Bake 20 minutes. Reduce temperature to 350° and bake an additional 25-30 minutes, until pie is golden and the juices are bubbling. Let cool 2 hours and then serve.

*See my magical pie crust recipe below, OR use prepared rolled pie dough.

tip: crumb topping can replace top crust
My mother didn’t much like using a top crust on a pie. She loved to make a crumb topping—sweet, rich, and crunchy. I’ve kind of gone over to her side. This recipe can be mixed up quickly and doubled or tripled, always ready in your ‘fridge or freezer in a container with a tight-fitting lid. Keeps for a month or more. PLUS it’s delicious.

  • ½ cup sugar
  • ½ cup flour
  • ½ stick soft butter (do NOT use margarine)
  • ½ tsp cinnamon
  • ½ cup old-fashioned oats (optional)

Mix with fingers till crumbly.

cousin ralph’s magical pie crust
This recipe first appeared on cans of Spry—a solid shortening—back in the 1960s. My wonderfully creative cousin ripped the label off his Spry can and gave it to me when I raved about the crust on the pie he’d served me in 1963. I can’t understand why this method never caught on with the pastry crowd or with anyone, for that matter. When I tell you this is the easiest crust you’ll ever make, I mean it. You’ve probably never made crust like this, and the process flies in the face of all those pastry experts and seasoned bakers out there who’ve always preached that pie crust must be prepared cold—very cold—and that is a real pain to do correctly. This crust uses hot liquids, but it works and is a snap to prepare. It is easily doubled, tripled, or quadrupled and freezes well, so you can make it two months ahead and pull it out to prepare a delicious homemade pie any time! Great for chicken or beef pot pies, too. You’ll never go back to that pastry blender!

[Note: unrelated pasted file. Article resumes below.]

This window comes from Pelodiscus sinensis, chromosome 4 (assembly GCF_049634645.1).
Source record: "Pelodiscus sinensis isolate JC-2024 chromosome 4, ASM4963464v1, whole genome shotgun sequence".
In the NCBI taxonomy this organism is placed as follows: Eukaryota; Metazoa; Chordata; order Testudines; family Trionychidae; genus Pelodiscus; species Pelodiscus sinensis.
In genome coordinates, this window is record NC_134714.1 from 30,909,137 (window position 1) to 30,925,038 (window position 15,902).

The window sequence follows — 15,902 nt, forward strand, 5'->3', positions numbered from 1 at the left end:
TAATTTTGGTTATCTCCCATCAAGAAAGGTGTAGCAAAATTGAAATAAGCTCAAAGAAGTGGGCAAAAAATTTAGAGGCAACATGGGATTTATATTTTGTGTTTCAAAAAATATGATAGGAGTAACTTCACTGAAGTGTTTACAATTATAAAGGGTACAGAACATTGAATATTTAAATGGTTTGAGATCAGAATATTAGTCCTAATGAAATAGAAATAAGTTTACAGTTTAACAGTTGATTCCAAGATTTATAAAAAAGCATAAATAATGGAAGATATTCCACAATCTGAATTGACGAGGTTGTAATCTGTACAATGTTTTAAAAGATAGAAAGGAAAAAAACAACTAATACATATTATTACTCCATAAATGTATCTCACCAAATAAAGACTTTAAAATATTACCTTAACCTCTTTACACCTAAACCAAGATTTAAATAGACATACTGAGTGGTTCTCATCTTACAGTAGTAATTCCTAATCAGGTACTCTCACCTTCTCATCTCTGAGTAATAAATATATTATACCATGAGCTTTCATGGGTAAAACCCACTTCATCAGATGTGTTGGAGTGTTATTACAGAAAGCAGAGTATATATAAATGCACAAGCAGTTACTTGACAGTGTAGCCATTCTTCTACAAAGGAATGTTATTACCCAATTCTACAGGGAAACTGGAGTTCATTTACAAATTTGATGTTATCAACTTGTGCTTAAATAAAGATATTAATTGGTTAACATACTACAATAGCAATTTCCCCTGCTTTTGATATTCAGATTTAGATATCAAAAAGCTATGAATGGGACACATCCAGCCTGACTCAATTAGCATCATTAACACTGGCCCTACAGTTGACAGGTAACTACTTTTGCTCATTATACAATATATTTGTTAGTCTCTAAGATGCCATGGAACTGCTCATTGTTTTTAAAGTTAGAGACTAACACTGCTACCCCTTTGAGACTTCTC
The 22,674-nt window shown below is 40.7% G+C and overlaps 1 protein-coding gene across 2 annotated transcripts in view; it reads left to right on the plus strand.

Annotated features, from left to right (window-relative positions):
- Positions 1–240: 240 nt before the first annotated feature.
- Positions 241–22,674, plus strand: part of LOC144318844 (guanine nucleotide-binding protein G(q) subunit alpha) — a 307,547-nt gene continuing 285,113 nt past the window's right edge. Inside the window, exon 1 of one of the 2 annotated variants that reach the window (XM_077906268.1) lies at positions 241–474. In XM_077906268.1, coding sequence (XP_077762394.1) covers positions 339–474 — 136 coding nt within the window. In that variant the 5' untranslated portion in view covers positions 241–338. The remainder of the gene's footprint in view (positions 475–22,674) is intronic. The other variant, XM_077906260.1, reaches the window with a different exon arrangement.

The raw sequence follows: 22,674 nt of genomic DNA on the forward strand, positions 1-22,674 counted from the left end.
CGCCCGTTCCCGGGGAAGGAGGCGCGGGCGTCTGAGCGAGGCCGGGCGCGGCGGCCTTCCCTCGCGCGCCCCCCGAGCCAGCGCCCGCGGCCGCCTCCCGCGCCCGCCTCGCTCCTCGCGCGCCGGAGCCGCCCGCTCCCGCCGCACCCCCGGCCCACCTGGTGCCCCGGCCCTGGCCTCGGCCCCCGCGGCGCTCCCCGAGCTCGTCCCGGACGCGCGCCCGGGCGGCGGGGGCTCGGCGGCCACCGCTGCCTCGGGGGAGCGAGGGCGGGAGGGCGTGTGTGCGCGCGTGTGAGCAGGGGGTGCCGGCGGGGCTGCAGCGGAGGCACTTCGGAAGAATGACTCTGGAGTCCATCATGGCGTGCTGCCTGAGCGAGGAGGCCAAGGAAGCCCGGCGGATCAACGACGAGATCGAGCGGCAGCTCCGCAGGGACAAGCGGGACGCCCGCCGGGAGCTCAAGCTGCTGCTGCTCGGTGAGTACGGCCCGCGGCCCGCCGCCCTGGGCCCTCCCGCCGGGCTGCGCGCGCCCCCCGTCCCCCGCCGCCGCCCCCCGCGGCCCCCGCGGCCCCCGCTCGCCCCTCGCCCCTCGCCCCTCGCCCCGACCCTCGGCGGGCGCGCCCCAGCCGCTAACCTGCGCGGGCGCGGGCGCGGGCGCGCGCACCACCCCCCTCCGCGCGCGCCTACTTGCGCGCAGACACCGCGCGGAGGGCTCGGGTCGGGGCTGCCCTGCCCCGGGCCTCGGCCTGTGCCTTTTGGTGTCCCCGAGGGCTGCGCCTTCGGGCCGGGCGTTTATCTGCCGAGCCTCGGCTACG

Ingredients:

  • 1 cup solid shortening (plain, NOT butter-flavored)
  • 6 Tbs water
  • 2 tsp milk
  • 2 ½ cups flour
  • 1 tsp salt

Directions:
Measure out flour and salt; mix and set aside. Place shortening in a medium bowl and spread it evenly over the bottom. In a small saucepan, bring water and milk to a boil, and pour over shortening. Beat with a fork till smooth and thick. Add flour and salt. Stir gently with the fork, then mix with fingers gently so as not to toughen till well blended.

Form two equal balls of dough, which will be soft and warm. I like to roll it out between two sheets of wax paper to a thickness of about ¼-inch. It’s easy to peel off the top paper, pick the whole mess up and flip it on to the pie pan. Carefully peel the other paper off,. If you tear the crust, it is easily patched. Position, trim and pinch taking care to eliminate any air bubbles. (I prick them with a fork then pat it to close the holes.)

Makes 2 crusts

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I’d love to hear from you if you try this or any other recipes on A Cook’s Journal. Just scroll down to the end of this post to comment. Happy cooking!

get ready for memorial day